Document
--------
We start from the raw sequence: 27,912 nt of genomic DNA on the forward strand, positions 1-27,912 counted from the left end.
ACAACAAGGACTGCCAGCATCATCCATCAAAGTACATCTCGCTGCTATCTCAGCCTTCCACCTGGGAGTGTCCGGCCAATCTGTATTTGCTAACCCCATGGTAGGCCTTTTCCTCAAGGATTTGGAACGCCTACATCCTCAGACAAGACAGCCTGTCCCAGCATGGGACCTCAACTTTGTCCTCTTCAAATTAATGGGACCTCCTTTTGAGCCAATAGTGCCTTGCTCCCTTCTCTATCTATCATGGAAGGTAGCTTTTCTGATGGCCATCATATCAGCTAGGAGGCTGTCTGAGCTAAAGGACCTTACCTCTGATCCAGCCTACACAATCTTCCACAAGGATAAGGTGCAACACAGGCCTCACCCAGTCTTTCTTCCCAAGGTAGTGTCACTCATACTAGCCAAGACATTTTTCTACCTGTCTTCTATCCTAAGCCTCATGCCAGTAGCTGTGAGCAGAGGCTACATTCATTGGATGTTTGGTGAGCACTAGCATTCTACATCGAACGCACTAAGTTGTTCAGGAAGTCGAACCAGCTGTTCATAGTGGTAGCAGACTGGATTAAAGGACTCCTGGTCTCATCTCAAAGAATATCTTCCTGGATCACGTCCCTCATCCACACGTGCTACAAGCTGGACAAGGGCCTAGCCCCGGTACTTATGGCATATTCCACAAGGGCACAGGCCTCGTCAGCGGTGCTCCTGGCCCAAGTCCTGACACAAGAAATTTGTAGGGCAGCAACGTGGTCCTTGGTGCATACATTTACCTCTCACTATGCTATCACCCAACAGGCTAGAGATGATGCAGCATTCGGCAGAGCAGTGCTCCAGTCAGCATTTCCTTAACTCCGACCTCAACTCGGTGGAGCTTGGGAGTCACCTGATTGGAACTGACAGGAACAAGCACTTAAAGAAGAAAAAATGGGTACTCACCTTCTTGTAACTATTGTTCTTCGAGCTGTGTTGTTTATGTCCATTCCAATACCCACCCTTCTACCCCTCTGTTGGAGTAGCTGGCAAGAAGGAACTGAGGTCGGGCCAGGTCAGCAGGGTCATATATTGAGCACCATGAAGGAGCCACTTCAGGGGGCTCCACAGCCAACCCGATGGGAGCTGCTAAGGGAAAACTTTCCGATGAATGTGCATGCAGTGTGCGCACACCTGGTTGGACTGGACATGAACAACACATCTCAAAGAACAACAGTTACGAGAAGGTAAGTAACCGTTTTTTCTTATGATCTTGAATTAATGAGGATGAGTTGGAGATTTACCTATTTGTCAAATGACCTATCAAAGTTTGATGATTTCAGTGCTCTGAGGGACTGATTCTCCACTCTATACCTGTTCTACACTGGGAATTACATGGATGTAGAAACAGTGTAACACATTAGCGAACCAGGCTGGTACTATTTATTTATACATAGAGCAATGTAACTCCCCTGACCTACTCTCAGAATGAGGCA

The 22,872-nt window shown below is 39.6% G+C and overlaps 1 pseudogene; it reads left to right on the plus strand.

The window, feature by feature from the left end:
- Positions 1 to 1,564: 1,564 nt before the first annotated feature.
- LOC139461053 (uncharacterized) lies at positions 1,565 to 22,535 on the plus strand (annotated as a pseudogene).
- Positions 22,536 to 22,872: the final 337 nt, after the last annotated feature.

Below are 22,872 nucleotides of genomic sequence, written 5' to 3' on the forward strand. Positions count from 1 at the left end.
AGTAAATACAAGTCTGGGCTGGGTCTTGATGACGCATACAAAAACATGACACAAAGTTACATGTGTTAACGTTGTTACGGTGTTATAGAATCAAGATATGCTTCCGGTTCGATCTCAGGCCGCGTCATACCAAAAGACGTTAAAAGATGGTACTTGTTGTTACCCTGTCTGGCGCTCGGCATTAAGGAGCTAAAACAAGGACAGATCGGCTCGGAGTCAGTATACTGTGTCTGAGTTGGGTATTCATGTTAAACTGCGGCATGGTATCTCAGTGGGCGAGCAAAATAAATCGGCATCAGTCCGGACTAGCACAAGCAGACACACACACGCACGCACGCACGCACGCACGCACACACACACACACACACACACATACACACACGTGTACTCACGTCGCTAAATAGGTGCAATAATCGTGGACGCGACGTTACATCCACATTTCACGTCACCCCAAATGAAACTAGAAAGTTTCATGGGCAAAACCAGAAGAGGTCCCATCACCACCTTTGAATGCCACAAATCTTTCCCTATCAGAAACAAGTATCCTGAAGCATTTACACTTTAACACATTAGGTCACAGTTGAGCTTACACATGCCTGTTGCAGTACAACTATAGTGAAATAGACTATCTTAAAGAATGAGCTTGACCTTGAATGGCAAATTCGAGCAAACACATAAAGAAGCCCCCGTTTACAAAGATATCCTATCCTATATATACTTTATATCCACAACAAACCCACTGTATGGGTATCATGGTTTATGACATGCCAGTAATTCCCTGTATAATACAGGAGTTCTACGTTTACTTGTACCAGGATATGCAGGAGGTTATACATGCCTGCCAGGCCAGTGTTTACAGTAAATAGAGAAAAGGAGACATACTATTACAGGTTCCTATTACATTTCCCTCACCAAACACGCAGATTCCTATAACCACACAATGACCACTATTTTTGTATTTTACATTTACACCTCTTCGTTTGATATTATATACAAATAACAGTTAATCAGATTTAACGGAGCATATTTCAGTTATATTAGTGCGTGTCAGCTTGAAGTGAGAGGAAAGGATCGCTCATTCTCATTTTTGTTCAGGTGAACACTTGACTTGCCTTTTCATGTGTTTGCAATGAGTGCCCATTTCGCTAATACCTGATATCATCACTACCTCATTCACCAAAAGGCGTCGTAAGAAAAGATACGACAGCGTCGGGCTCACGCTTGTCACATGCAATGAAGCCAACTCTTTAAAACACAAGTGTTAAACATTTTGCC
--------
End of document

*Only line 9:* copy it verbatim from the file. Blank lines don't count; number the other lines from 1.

AGTAAATACAAGTCTGGGCTGGGTCTTGATGACGCATACAAAAACATGACACAAAGTTACATGTGTTAACGTTGTTACGGTGTTATAGAATCAAGATATGCTTCCGGTTCGATCTCAGGCCGCGTCATACCAAAAGACGTTAAAAGATGGTACTTGTTGTTACCCTGTCTGGCGCTCGGCATTAAGGAGCTAAAACAAGGACAGATCGGCTCGGAGTCAGTATACTGTGTCTGAGTTGGGTATTCATGTTAAACTGCGGCATGGTATCTCAGTGGGCGAGCAAAATAAATCGGCATCAGTCCGGACTAGCACAAGCAGACACACACACGCACGCACGCACGCACGCACGCACACACACACACACACACACACATACACACACGTGTACTCACGTCGCTAAATAGGTGCAATAATCGTGGACGCGACGTTACATCCACATTTCACGTCACCCCAAATGAAACTAGAAAGTTTCATGGGCAAAACCAGAAGAGGTCCCATCACCACCTTTGAATGCCACAAATCTTTCCCTATCAGAAACAAGTATCCTGAAGCATTTACACTTTAACACATTAGGTCACAGTTGAGCTTACACATGCCTGTTGCAGTACAACTATAGTGAAATAGACTATCTTAAAGAATGAGCTTGACCTTGAATGGCAAATTCGAGCAAACACATAAAGAAGCCCCCGTTTACAAAGATATCCTATCCTATATATACTTTATATCCACAACAAACCCACTGTATGGGTATCATGGTTTATGACATGCCAGTAATTCCCTGTATAATACAGGAGTTCTACGTTTACTTGTACCAGGATATGCAGGAGGTTATACATGCCTGCCAGGCCAGTGTTTACAGTAAATAGAGAAAAGGAGACATACTATTACAGGTTCCTATTACATTTCCCTCACCAAACACGCAGATTCCTATAACCACACAATGACCACTATTTTTGTATTTTACATTTACACCTCTTCGTTTGATATTATATACAAATAACAGTTAATCAGATTTAACGGAGCATATTTCAGTTATATTAGTGCGTGTCAGCTTGAAGTGAGAGGAAAGGATCGCTCATTCTCATTTTTGTTCAGGTGAACACTTGACTTGCCTTTTCATGTGTTTGCAATGAGTGCCCATTTCGCTAATACCTGATATCATCACTACCTCATTCACCAAAAGGCGTCGTAAGAAAAGATACGACAGCGTCGGGCTCACGCTTGTCACATGCAATGAAGCCAACTCTTTAAAACACAAGTGTTAAACATTTTGCC